Bayesian inference of phylogeny combines the information in the prior and in the data likelihood to create the so-called posterior probability of trees, which is the probability that the tree is correct given the data, the prior and the likelihood model. Bayesian inference was introduced into molecular phylogenetics in the 1990s by three independent groups: Bruce Rannala and Ziheng Yang in Berkeley, Bob Mau in Madison, and Shuying Li in University of Iowa, the last two being PhD students at the time. The approach has become very popular since the release of the MrBayes software in 2001, and is now one of the most popular methods in molecular phylogenetics.

Phylogenetic comparative methods (PCMs) use information on the historical relationships of lineages (phylogenies) to test evolutionary hypotheses. The comparative method has a long history in evolutionary biology; indeed, Charles Darwin used differences and similarities between species as a major source of evidence in The Origin of Species. However, the fact that closely related lineages share many traits and trait combinations as a result of the process of descent with modification means that lineages are not independent. This realization inspired the development of explicitly phylogenetic comparative methods. Initially, these methods were primarily developed to control for phylogenetic history when testing for adaptation; however, in recent years the use of the term has broadened to include any use of phylogenies in statistical tests. Although most studies that employ PCMs focus on extant organisms, many methods can also be applied to extinct taxa and can incorporate information from the fossil record.

Wayne Paul Maddison, is a professor and Canada Research Chair in Biodiversity at the departments of zoology and botany at the University of British Columbia, and the Director of the Spencer Entomological Collection at the Beaty Biodiversity Museum.

Implied weighting describes a group of methods used in phylogenetic analysis to assign the greatest importance to characters that are most likely to be homologous. These are a posteriori methods, which include also dynamic weighting, as opposed to a priori methods, which include adaptive, independent, and chemical categories.

Cross-species transmission (CST), also called interspecies transmission, host jump, or spillover, is the transmission of an infectious pathogen, such as a virus, between hosts belonging to different species. Once introduced into an individual of a new host species, the pathogen may cause disease for the new host and/or acquire the ability to infect other individuals of the same species, allowing it to spread through the new host population. The phenomenon is most commonly studied in virology, but cross-species transmission may also occur with bacterial pathogens or other types of microorganisms.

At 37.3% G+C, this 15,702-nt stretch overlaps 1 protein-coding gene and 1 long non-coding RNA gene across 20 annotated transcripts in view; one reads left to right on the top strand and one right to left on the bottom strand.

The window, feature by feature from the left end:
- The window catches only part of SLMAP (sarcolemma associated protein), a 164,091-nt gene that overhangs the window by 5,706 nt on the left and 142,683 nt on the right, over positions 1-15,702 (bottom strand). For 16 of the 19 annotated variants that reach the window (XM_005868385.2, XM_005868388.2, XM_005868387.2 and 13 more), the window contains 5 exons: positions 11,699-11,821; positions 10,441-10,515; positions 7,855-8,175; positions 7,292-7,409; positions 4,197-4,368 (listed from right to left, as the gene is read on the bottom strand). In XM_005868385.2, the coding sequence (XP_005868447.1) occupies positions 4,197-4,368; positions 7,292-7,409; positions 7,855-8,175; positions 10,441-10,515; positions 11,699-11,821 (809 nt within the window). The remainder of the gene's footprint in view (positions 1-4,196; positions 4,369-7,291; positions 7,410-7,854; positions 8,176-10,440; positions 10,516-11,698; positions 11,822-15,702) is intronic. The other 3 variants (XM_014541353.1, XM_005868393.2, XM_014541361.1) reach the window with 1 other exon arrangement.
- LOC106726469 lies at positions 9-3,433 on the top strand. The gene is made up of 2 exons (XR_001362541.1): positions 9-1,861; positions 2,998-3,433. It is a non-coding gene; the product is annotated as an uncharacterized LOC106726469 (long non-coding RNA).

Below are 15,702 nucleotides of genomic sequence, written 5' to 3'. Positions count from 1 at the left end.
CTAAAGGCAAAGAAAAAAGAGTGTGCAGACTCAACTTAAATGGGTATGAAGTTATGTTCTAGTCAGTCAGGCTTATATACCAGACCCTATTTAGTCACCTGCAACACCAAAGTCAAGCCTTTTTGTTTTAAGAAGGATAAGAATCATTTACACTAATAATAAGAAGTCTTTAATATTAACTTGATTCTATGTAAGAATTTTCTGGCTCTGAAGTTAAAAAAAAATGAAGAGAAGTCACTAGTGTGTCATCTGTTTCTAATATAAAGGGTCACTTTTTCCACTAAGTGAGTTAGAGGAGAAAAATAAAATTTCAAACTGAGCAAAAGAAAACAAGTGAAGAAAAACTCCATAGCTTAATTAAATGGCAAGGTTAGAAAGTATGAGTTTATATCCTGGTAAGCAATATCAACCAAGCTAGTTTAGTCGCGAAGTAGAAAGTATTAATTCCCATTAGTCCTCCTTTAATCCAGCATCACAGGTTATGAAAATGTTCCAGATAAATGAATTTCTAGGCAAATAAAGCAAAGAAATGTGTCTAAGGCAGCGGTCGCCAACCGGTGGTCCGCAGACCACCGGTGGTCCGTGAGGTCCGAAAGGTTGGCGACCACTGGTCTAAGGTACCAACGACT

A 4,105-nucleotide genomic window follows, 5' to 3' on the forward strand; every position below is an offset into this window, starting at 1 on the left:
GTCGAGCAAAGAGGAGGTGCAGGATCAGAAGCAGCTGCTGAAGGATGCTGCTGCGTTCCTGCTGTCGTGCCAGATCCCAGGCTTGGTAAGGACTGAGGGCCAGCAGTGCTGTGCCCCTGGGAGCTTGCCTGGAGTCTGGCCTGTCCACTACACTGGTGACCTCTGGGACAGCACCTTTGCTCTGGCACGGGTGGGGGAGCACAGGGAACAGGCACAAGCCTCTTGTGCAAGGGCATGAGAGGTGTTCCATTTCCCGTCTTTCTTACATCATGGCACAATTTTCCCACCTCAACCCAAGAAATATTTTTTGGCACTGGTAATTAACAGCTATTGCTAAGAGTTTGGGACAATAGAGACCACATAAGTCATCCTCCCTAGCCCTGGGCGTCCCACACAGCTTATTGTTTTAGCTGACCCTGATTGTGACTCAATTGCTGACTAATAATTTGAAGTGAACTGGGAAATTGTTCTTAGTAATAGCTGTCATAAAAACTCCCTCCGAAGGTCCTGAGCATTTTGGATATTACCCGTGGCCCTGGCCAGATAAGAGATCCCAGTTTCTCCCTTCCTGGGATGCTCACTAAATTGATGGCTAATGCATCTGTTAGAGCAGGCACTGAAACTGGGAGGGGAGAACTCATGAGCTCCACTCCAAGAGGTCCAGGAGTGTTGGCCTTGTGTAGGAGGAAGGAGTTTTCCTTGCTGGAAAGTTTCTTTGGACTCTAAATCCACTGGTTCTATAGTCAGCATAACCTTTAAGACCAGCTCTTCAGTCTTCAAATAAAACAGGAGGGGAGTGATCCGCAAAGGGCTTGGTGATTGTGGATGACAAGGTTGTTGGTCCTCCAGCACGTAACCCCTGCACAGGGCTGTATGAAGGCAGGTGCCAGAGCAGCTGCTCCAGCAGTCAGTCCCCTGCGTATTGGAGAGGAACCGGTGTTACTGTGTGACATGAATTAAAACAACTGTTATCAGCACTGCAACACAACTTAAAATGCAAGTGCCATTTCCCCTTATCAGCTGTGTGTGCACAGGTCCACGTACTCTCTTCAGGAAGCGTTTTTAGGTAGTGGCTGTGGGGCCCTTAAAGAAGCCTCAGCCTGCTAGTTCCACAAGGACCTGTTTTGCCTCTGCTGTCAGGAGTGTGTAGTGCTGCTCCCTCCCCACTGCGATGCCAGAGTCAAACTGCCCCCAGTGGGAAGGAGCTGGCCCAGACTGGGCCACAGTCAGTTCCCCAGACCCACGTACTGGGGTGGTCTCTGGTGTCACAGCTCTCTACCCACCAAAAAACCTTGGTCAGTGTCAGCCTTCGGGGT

<span class="mw-page-title-main">Character evolution</span>

Character evolution is the process by which a character or trait evolves along the branches of an evolutionary tree. Character evolution usually refers to single changes within a lineage that make this lineage unique from others. These changes are called character state changes and they are often used in the study of evolution to provide a record of common ancestry. Character state changes can be phenotypic changes, nucleotide substitutions, or amino acid substitutions. These small changes in a species can be identifying features of when exactly a new lineage diverged from an old one.

Minimum evolution is a distance method employed in phylogenetics modeling. It shares with maximum parsimony the aspect of searching for the phylogeny that has the shortest total sum of branch lengths.

<span class="mw-page-title-main">Phylogenetic reconciliation</span> Technique in evolutionary study

In phylogenetics, reconciliation is an approach to connect the history of two or more coevolving biological entities. The general idea of reconciliation is that a phylogenetic tree representing the evolution of an entity can be drawn within another phylogenetic tree representing an encompassing entity to reveal their interdependence and the evolutionary events that have marked their shared history. The development of reconciliation approaches started in the 1980s, mainly to depict the coevolution of a gene and a genome, and of a host and a symbiont, which can be mutualist, commensalist or parasitic. It has also been used for example to detect horizontal gene transfer, or understand the dynamics of genome evolution.